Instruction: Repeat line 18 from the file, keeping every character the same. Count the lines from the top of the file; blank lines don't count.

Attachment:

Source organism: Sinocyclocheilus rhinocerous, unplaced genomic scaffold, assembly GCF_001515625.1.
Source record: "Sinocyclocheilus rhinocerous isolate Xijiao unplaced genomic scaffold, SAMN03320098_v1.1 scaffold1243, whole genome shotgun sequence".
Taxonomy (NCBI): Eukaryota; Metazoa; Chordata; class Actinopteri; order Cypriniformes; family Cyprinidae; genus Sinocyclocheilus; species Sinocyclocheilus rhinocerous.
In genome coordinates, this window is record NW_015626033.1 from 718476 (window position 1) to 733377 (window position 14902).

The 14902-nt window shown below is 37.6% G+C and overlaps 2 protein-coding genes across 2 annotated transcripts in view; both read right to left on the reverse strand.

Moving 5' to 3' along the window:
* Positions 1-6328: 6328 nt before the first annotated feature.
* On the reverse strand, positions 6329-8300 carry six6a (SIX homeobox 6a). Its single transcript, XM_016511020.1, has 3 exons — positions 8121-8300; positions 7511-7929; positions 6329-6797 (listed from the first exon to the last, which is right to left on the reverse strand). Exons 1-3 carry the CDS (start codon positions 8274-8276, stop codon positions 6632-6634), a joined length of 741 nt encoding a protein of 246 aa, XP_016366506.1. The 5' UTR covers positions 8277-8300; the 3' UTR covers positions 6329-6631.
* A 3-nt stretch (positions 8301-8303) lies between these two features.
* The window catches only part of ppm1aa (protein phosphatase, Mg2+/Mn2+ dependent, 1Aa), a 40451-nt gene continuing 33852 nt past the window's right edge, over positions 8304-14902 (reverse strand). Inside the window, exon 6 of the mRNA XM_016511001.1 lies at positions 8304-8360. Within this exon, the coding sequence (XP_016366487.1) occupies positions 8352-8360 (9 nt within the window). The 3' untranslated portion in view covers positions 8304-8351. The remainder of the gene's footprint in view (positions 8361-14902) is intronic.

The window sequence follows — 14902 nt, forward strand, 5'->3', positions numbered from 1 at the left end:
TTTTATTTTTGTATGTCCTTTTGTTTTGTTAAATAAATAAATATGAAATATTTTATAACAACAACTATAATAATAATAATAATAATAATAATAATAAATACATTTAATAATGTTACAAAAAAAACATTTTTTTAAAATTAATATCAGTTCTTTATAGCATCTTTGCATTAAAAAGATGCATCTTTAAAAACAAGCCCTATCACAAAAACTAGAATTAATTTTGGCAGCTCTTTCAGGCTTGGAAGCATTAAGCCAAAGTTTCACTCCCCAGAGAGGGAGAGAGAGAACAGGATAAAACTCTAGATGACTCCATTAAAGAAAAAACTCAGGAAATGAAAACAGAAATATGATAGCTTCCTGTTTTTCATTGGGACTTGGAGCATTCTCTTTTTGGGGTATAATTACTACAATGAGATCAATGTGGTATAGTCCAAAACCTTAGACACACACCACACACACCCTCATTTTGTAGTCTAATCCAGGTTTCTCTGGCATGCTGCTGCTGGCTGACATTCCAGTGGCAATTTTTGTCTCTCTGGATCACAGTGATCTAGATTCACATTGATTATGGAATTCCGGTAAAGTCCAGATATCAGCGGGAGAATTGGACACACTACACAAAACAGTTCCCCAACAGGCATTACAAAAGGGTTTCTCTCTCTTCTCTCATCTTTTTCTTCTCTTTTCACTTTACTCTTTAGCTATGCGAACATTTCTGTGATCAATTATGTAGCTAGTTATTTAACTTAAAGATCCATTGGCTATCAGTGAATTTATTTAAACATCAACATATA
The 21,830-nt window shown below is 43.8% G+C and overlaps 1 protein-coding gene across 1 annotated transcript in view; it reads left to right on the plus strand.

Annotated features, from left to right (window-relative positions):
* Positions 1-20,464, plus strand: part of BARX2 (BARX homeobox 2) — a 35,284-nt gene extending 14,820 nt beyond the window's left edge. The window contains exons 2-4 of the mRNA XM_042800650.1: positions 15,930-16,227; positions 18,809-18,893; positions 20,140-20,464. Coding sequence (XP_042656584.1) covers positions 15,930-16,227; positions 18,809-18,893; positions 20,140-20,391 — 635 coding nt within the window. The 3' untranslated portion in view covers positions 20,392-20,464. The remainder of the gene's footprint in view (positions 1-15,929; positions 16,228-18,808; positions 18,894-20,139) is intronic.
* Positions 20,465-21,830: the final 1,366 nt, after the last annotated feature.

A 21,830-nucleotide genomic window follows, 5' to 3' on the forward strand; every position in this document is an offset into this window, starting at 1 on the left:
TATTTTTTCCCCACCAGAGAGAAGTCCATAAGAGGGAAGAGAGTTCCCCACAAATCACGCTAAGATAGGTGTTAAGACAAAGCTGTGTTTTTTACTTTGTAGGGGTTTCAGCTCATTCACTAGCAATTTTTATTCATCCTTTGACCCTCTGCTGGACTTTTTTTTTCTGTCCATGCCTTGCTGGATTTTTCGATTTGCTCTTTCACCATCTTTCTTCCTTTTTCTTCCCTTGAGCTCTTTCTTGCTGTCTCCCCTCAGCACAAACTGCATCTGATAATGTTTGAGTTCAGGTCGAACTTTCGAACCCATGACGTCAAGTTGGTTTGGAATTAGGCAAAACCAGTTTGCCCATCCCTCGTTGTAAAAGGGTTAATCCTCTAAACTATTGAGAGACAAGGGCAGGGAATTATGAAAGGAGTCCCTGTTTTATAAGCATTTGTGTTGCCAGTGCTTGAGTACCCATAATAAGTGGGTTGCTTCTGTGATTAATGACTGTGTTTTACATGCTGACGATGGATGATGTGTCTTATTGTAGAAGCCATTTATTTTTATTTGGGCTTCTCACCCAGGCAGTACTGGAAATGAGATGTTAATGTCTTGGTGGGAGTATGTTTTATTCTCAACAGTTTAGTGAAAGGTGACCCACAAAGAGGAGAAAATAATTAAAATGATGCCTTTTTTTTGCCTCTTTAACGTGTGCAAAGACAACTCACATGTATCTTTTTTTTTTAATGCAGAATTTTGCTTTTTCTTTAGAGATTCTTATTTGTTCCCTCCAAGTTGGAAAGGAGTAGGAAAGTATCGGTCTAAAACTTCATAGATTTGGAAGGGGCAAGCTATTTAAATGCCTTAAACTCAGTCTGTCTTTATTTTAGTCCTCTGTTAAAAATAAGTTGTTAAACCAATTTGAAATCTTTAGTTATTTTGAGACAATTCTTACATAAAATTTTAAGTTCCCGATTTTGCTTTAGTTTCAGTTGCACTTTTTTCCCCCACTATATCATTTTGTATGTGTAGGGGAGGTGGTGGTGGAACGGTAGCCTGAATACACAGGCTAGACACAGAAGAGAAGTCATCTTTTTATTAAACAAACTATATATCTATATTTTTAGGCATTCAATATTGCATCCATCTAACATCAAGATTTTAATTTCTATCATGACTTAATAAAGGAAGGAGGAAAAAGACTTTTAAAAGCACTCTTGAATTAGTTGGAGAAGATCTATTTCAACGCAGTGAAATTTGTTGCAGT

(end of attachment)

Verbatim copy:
TATTTTTTCCCCACCAGAGAGAAGTCCATAAGAGGGAAGAGAGTTCCCCACAAATCACGCTAAGATAGGTGTTAAGACAAAGCTGTGTTTTTTACTTTGTAGGGGTTTCAGCTCATTCACTAGCAATTTTTATTCATCCTTTGACCCTCTGCTGGACTTTTTTTTTCTGTCCATGCCTTGCTGGATTTTTCGATTTGCTCTTTCACCATCTTTCTTCCTTTTTCTTCCCTTGAGCTCTTTCTTGCTGTCTCCCCTCAGCACAAACTGCATCTGATAATGTTTGAGTTCAGGTCGAACTTTCGAACCCATGACGTCAAGTTGGTTTGGAATTAGGCAAAACCAGTTTGCCCATCCCTCGTTGTAAAAGGGTTAATCCTCTAAACTATTGAGAGACAAGGGCAGGGAATTATGAAAGGAGTCCCTGTTTTATAAGCATTTGTGTTGCCAGTGCTTGAGTACCCATAATAAGTGGGTTGCTTCTGTGATTAATGACTGTGTTTTACATGCTGACGATGGATGATGTGTCTTATTGTAGAAGCCATTTATTTTTATTTGGGCTTCTCACCCAGGCAGTACTGGAAATGAGATGTTAATGTCTTGGTGGGAGTATGTTTTATTCTCAACAGTTTAGTGAAAGGTGACCCACAAAGAGGAGAAAATAATTAAAATGATGCCTTTTTTTTGCCTCTTTAACGTGTGCAAAGACAACTCACATGTATCTTTTTTTTTTAATGCAGAATTTTGCTTTTTCTTTAGAGATTCTTATTTGTTCCCTCCAAGTTGGAAAGGAGTAGGAAAGTATCGGTCTAAAACTTCATAGATTTGGAAGGGGCAAGCTATTTAAATGCCTTAAACTCAGTCTGTCTTTATTTTAGTCCTCTGTTAAAAATAAGTTGTTAAACCAATTTGAAATCTTTAGTTATTTTGAGACAATTCTTACATAAAATTTTAAGTTCCCGATTTTGCTTTAGTTTCAGTTGCACTTTTTTCCCCCACTATATCATTTTGTATGTGTAGGGGAGGTGGTGGTGGAACGGTAGCCTGAATACACAGGCTAGACACAGAAGAGAAGTCATCTTTTTATTAAACAAACTATATATCTATATTTTTAGGCATTCAATATTGCATCCATCTAACATCAAGATTTTAATTTCTATCATGACTTAATAAAGGAAGGAGGAAAAAGACTTTTAAAAGCACTCTTGAATTAGTTGGAGAAGATCTATTTCAACGCAGTGAAATTTGTTGCAGT